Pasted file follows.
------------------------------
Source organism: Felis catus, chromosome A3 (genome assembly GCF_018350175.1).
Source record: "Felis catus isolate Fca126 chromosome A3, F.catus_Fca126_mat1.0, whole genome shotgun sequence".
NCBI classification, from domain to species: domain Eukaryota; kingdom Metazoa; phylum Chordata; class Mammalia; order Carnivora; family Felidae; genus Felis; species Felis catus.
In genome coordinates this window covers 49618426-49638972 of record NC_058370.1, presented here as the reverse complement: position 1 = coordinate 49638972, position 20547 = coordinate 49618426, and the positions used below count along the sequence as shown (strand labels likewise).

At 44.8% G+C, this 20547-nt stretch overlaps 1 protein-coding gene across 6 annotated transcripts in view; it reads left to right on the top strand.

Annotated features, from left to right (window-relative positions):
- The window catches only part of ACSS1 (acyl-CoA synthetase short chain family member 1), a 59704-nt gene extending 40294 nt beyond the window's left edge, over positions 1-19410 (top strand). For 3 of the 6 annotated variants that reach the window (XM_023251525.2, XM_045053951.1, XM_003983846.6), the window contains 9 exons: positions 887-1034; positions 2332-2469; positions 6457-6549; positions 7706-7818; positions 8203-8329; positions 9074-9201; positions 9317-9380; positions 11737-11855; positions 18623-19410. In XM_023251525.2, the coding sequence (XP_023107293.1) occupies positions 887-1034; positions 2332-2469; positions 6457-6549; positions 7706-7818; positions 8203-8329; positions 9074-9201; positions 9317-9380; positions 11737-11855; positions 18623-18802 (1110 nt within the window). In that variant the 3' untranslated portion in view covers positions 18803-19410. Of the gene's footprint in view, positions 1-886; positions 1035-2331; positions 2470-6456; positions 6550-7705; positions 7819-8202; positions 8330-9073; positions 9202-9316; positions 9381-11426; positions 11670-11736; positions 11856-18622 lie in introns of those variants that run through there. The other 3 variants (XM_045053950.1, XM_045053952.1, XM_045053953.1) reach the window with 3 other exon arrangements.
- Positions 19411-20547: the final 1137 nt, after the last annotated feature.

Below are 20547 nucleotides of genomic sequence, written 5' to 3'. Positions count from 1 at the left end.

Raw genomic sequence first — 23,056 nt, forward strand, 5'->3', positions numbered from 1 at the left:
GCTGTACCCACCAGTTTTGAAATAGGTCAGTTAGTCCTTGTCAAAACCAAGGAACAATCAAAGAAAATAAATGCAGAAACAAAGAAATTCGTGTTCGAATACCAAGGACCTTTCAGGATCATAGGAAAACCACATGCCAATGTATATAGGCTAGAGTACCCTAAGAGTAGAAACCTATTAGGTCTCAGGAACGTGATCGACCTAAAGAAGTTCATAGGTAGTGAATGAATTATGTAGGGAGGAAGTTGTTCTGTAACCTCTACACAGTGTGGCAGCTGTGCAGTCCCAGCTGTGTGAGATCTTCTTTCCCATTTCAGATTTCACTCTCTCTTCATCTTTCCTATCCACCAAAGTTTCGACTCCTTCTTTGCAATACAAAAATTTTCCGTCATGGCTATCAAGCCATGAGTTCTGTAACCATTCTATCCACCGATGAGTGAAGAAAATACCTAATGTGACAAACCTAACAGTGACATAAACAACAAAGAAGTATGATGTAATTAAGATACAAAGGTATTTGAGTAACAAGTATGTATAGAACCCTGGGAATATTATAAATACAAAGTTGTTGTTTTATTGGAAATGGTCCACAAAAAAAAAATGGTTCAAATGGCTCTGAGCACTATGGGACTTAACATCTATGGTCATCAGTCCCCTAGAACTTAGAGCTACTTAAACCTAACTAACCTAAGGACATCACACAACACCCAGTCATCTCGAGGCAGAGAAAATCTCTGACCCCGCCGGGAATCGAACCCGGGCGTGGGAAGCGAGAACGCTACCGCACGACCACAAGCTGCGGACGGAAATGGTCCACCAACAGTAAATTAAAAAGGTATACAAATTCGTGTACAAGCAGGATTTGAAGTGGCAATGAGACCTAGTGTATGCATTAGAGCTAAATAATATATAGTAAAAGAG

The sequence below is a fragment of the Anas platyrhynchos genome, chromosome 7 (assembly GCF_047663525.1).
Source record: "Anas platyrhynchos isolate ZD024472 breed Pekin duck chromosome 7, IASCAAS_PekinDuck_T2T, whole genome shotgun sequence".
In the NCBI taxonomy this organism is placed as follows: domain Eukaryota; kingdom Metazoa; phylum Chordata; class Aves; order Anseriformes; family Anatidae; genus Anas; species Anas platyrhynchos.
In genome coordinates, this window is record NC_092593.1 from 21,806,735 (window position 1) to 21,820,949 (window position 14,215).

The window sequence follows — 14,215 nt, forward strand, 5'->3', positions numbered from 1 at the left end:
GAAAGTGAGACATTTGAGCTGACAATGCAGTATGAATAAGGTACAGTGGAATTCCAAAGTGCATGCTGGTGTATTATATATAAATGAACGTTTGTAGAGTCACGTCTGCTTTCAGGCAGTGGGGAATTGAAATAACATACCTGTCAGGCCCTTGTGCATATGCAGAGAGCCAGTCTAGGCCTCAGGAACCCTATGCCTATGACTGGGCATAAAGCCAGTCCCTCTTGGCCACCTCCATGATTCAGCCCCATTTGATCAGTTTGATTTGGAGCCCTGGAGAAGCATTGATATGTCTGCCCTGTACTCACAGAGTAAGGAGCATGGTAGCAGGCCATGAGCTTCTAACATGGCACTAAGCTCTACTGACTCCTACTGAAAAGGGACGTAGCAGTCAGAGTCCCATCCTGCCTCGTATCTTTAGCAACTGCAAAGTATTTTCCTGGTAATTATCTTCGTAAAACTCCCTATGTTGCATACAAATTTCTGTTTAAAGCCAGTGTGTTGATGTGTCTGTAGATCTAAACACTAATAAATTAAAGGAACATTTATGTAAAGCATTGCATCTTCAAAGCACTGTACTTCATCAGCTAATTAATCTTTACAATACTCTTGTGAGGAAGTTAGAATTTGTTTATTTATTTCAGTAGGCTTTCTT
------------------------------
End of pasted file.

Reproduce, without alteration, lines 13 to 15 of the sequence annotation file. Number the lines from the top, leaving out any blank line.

Source record: "Anas platyrhynchos isolate ZD024472 breed Pekin duck chromosome 7, IASCAAS_PekinDuck_T2T, whole genome shotgun sequence".
In the NCBI taxonomy this organism is placed as follows: domain Eukaryota; kingdom Metazoa; phylum Chordata; class Aves; order Anseriformes; family Anatidae; genus Anas; species Anas platyrhynchos.
In genome coordinates, this window is record NC_092593.1 from 21,806,735 (window position 1) to 21,820,949 (window position 14,215).